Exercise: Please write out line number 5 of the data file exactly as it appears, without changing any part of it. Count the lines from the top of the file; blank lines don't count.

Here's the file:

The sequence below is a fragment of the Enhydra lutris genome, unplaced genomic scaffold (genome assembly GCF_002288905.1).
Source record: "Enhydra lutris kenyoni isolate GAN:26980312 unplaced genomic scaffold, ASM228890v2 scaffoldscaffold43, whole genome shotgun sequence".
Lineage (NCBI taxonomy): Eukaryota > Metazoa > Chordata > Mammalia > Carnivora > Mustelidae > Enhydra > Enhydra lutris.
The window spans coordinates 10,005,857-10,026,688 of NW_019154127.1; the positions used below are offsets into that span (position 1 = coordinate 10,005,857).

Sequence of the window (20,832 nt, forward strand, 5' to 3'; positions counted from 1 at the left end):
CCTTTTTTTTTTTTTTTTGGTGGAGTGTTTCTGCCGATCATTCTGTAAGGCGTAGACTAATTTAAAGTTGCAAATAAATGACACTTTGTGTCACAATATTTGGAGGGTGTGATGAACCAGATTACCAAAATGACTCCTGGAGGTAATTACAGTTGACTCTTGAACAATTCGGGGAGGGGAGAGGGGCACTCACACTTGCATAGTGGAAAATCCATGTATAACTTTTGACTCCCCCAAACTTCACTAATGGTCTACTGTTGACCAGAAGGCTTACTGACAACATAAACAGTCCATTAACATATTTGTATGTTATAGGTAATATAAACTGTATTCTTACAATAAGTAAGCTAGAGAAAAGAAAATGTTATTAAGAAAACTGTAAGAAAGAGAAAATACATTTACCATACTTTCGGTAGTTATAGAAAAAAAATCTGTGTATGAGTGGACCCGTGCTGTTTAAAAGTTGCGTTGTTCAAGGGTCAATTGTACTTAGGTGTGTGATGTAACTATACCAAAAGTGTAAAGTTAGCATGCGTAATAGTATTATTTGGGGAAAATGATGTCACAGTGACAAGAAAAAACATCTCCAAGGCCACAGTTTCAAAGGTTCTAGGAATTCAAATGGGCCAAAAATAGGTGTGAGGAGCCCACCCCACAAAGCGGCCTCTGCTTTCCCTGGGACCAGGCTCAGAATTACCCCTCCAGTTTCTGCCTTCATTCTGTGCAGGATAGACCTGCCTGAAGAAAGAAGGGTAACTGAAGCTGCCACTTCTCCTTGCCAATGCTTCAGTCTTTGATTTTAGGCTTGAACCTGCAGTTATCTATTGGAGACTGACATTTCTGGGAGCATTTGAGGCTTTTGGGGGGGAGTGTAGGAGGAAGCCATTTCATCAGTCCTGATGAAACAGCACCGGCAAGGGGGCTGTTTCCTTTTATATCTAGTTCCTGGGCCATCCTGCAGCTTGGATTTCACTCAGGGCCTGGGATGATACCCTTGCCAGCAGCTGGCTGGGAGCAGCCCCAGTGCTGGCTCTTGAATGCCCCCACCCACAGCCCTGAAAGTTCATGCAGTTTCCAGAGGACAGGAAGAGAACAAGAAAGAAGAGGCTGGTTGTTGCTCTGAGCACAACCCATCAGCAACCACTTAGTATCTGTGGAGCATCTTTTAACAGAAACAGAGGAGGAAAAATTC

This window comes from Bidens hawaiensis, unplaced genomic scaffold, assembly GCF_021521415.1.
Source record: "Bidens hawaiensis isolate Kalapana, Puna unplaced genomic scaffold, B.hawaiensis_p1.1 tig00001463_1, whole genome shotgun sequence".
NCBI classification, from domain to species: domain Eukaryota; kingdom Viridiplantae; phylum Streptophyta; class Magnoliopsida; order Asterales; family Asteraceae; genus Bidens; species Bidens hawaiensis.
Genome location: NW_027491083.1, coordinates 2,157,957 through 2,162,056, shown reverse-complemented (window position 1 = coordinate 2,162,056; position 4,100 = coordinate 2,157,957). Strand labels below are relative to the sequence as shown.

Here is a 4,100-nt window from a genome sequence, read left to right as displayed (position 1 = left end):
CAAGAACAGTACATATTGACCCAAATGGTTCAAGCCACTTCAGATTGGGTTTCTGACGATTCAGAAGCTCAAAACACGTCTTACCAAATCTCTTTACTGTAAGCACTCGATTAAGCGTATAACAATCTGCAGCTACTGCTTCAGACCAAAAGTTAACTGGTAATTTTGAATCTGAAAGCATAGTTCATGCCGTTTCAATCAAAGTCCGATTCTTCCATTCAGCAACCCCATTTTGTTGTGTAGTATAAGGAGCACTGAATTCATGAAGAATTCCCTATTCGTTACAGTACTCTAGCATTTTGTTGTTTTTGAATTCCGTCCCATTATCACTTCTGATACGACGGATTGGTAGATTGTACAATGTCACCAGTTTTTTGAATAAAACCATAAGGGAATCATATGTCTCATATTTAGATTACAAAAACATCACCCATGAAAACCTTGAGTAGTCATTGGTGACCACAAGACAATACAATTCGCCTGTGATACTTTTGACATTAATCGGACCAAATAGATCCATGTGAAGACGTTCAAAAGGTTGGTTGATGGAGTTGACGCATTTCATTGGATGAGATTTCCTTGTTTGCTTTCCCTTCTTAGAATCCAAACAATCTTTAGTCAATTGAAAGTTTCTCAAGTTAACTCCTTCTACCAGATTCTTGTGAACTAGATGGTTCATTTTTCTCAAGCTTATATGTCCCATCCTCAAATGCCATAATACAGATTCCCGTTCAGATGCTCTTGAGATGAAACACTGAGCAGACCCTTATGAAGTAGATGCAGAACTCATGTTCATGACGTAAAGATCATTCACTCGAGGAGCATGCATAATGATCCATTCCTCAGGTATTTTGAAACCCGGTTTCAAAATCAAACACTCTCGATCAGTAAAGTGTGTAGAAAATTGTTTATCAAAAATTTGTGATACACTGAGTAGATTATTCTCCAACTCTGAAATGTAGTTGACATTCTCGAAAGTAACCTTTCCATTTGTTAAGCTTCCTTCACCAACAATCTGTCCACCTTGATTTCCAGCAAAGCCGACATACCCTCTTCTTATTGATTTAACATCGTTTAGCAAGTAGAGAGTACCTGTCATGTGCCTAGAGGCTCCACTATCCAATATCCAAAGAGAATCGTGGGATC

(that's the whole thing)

Sequence of the window (20,832 nt, forward strand, 5' to 3'; positions counted from 1 at the left end):